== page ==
Culinary consciousness raisers, cooking texts often serve as vehicles of national identification. From Pampille (Marthe Allard Daudet) and her cookbook, Les Bons Plats de France , in 1913 to the international culinary competitions of today such as the Bocuse d'or, culinary distinction promotes national interests. In contrast to the strident nationalism of the early twentieth century, culinary nationalism today operates in an increasingly globalized world. National culinary distinction defines the nation and sells its products in a highly competitive international arena. A recent culinary text, the South Korean film Le Grand Chef [ Sik Gaek ] (2007), illustrates the phenomenon, subsuming national culinary promotion in a mega culinary competition, all in the service of Korean culinary achievement.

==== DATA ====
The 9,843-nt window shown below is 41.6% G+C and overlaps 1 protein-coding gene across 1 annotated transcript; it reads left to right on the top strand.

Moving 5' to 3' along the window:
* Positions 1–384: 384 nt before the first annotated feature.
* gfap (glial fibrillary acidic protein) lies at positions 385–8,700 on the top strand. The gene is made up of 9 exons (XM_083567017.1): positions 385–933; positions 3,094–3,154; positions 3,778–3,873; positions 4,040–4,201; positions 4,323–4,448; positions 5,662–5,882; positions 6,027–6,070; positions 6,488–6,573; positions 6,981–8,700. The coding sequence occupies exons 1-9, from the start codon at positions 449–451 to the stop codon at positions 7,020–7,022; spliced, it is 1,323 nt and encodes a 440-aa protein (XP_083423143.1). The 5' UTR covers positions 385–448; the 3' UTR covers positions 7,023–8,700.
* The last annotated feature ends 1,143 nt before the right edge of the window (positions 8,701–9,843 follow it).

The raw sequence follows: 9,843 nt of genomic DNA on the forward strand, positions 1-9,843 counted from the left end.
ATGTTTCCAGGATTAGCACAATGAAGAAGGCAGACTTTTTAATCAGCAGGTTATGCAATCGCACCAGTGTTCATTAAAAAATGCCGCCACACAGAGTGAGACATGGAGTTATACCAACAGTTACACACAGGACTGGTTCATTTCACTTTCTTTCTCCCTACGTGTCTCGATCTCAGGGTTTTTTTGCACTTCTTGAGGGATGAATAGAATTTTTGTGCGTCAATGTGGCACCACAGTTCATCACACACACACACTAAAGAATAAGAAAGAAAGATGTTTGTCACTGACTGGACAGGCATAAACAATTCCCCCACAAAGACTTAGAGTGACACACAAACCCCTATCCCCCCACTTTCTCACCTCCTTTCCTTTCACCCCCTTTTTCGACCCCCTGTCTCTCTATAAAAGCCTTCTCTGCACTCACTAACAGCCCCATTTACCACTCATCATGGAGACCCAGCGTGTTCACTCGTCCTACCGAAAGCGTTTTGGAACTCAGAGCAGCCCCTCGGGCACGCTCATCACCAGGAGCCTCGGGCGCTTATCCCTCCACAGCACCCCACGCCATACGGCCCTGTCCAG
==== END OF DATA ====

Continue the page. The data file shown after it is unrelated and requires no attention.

In November 2005, the venerable Michelin Guide crossed the Atlantic with its assessment of New York restaurants and hotels. Three models of food supply the context for the American reaction. The idiosyncratic judgments of the Judge, are those of critics from A.B.L. Grimod de la Reynièère in the early 19th century to reviewers and bloggers today. The next, dating from the advent of the Michelin in the 1920s, is the Tribunal, whose evaluations are the anonymous verdicts of trained inspectors. Zagat's, first published in 1979, is the Plebiscite, which tallies votes of any diner who fills out a ballot. The criticism leveled by New York media at the Michelin were inspired in part by anti-French sentiment but especially by resistance to what was perceived as an elitist, hence unwarranted cultural authority. Serving different purposes and fulfilling distinct needs, each type of guide has a place in today's volatile and fast-changing food world.